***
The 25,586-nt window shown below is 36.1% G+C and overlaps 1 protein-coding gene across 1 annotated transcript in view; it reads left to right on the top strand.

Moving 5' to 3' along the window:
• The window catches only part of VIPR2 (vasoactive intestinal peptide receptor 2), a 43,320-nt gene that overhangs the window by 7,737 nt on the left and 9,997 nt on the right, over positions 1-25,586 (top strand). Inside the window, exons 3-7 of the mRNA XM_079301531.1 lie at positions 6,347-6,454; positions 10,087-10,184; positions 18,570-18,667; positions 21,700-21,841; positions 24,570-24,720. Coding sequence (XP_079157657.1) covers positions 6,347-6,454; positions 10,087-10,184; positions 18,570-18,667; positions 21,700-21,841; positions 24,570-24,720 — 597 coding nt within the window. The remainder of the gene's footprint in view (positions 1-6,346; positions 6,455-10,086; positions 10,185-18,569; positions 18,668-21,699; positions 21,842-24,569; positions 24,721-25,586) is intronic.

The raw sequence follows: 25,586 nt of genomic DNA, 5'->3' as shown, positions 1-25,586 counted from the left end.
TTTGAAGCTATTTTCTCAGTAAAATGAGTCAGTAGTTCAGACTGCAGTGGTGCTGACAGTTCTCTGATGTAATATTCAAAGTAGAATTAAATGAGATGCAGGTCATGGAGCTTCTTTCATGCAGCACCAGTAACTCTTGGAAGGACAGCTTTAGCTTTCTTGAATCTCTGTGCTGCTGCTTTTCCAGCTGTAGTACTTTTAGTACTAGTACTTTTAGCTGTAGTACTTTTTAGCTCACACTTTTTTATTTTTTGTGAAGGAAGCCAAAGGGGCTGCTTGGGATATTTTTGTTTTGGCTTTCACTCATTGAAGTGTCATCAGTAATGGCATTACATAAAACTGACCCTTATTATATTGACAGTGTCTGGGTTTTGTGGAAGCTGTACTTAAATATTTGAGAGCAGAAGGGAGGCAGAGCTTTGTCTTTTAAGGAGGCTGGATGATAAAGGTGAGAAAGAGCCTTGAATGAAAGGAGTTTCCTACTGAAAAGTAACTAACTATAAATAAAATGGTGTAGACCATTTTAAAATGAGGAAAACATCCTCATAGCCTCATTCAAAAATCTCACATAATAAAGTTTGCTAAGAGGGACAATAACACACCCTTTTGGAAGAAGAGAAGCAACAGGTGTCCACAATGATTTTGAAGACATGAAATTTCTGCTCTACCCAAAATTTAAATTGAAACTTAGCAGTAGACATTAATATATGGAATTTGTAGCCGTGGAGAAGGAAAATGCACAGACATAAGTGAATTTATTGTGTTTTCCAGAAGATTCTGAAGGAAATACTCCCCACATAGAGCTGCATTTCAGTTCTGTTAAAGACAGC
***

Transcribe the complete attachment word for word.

The 25,586-nt window shown below is 36.1% G+C and overlaps 1 protein-coding gene across 1 annotated transcript in view; it reads left to right on the top strand.

Moving 5' to 3' along the window:
• The window catches only part of VIPR2 (vasoactive intestinal peptide receptor 2), a 43,320-nt gene that overhangs the window by 7,737 nt on the left and 9,997 nt on the right, over positions 1-25,586 (top strand). Inside the window, exons 3-7 of the mRNA XM_079301531.1 lie at positions 6,347-6,454; positions 10,087-10,184; positions 18,570-18,667; positions 21,700-21,841; positions 24,570-24,720. Coding sequence (XP_079157657.1) covers positions 6,347-6,454; positions 10,087-10,184; positions 18,570-18,667; positions 21,700-21,841; positions 24,570-24,720 — 597 coding nt within the window. The remainder of the gene's footprint in view (positions 1-6,346; positions 6,455-10,086; positions 10,185-18,569; positions 18,668-21,699; positions 21,842-24,569; positions 24,721-25,586) is intronic.

The raw sequence follows: 25,586 nt of genomic DNA, 5'->3' as shown, positions 1-25,586 counted from the left end.
TTTGAAGCTATTTTCTCAGTAAAATGAGTCAGTAGTTCAGACTGCAGTGGTGCTGACAGTTCTCTGATGTAATATTCAAAGTAGAATTAAATGAGATGCAGGTCATGGAGCTTCTTTCATGCAGCACCAGTAACTCTTGGAAGGACAGCTTTAGCTTTCTTGAATCTCTGTGCTGCTGCTTTTCCAGCTGTAGTACTTTTAGTACTAGTACTTTTAGCTGTAGTACTTTTTAGCTCACACTTTTTTATTTTTTGTGAAGGAAGCCAAAGGGGCTGCTTGGGATATTTTTGTTTTGGCTTTCACTCATTGAAGTGTCATCAGTAATGGCATTACATAAAACTGACCCTTATTATATTGACAGTGTCTGGGTTTTGTGGAAGCTGTACTTAAATATTTGAGAGCAGAAGGGAGGCAGAGCTTTGTCTTTTAAGGAGGCTGGATGATAAAGGTGAGAAAGAGCCTTGAATGAAAGGAGTTTCCTACTGAAAAGTAACTAACTATAAATAAAATGGTGTAGACCATTTTAAAATGAGGAAAACATCCTCATAGCCTCATTCAAAAATCTCACATAATAAAGTTTGCTAAGAGGGACAATAACACACCCTTTTGGAAGAAGAGAAGCAACAGGTGTCCACAATGATTTTGAAGACATGAAATTTCTGCTCTACCCAAAATTTAAATTGAAACTTAGCAGTAGACATTAATATATGGAATTTGTAGCCGTGGAGAAGGAAAATGCACAGACATAAGTGAATTTATTGTGTTTTCCAGAAGATTCTGAAGGAAATACTCCCCACATAGAGCTGCATTTCAGTTCTGTTAAAGACAGC